It is estimated that 60 M lbs of refrigerant are recovered yearly. Roughly 18 M lbs goes back through proper reclaim channels for recycle or destruction and all the rest is reused (illegally), and if it is not destroyed then it is vented. Venting accounts for more than 90% of all refrigerants.
As a lifelong recycler of refrigerants, and a passionate advocate for reducing refrigerants’ impact on climate change, it is apparent that recycling is not working. The technology is great, the companies doing the work are competent, but if gas is not destroyed it leaks into the atmosphere. The US government has never subsidized reclaim costs and the market is bearing the full responsibility to rely on supply/demand economics to support the entire recovery, transport, recycle, separation & destruction cost cycle. And it is only partially successful. Destruction has the greatest guarantee of reducing climate change because it ends the life of the molecule, whereas recycling can lead to future emissions if the next owner of the gas is not as responsible.
We’ve cited Project Drawdown and how refrigerant management is the #1 solution to climate change, and proper destruction and leak management . According to information collected by Paul Hawken:
Our analysis includes emissions reductions that can be achieved through the management and destruction of refrigerants already in circulation. Over thirty years, containing 87 percent of refrigerants likely to be released could avoid emissions equivalent to 89.7 gigatons of carbon dioxide. Phasing out HFCs per the Kigali accord could avoid additional emissions equivalent to 25 to 78 gigatons of carbon dioxide (not included in the total shown here). The operational costs of refrigerant leak avoidance and destruction are high, resulting in a projected net cost of $903 billion by 2050.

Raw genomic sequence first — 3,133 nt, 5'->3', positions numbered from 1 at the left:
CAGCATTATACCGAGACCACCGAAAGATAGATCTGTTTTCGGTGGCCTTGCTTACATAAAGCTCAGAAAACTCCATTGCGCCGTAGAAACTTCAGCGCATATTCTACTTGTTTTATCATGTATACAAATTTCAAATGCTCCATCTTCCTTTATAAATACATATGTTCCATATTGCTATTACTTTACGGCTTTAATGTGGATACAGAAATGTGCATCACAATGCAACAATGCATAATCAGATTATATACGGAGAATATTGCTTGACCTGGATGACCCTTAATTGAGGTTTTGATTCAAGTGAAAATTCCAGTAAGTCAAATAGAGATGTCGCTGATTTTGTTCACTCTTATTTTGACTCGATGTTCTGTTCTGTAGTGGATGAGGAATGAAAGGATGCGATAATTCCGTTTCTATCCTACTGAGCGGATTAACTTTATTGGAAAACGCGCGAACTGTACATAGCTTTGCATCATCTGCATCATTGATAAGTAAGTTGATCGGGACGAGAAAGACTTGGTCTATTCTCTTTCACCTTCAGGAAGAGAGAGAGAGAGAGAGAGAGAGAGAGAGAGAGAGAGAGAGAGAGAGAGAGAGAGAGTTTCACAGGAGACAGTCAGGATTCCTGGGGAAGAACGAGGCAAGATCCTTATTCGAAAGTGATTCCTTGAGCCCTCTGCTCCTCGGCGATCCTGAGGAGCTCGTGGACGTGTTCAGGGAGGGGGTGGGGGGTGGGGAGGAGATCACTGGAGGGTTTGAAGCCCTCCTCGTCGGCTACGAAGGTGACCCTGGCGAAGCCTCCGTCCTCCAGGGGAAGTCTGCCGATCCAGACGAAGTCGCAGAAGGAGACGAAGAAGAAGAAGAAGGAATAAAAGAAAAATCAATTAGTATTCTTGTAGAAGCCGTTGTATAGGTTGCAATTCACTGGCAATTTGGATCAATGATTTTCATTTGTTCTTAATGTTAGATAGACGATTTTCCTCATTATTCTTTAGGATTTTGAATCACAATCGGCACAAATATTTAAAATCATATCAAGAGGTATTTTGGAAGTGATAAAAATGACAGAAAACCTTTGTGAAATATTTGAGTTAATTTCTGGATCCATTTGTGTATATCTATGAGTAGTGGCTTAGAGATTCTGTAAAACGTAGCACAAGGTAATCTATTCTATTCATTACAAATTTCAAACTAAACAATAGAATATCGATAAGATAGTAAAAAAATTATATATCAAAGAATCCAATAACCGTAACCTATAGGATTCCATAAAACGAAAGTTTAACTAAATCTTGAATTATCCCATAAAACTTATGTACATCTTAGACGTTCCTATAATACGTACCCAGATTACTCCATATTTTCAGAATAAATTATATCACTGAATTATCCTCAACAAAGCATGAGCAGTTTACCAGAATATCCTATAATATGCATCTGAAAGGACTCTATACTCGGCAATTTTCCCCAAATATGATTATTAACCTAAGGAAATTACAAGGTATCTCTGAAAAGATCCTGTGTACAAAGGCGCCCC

You can be a responsible owner. You now hopefully have a handle on how refrigerant destruction works, and trakref® can provide the tools you need to manage your refrigerant leaks and stay EPA compliant. Make sure to contact one of our representatives to learn more about how our industry-leading software can help.
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And if you’re looking for a partner in refrigerant compliance and sustainability, turn to Trakref. We’re a software corporation that has been in the regulatory compliance software and environmental compliance calendar software space for years. As an environmental software provider, we make sure our refrigerant capabilities will help you in your journey towards sustainability, as well as helping you with ESG reporting and answering sustainability audit questions. Get in touch with a Refrigerant Geek today.
Ted is the President & CEO of Trakref, a cloud-based HVAC/R and refrigerant management software company that provides unprecedented solutions for commercial properties. He has spent more than 20 years in the HVAC/R industry, even owning and operating one of the nation’s largest refrigerant reclaim and recycling companies.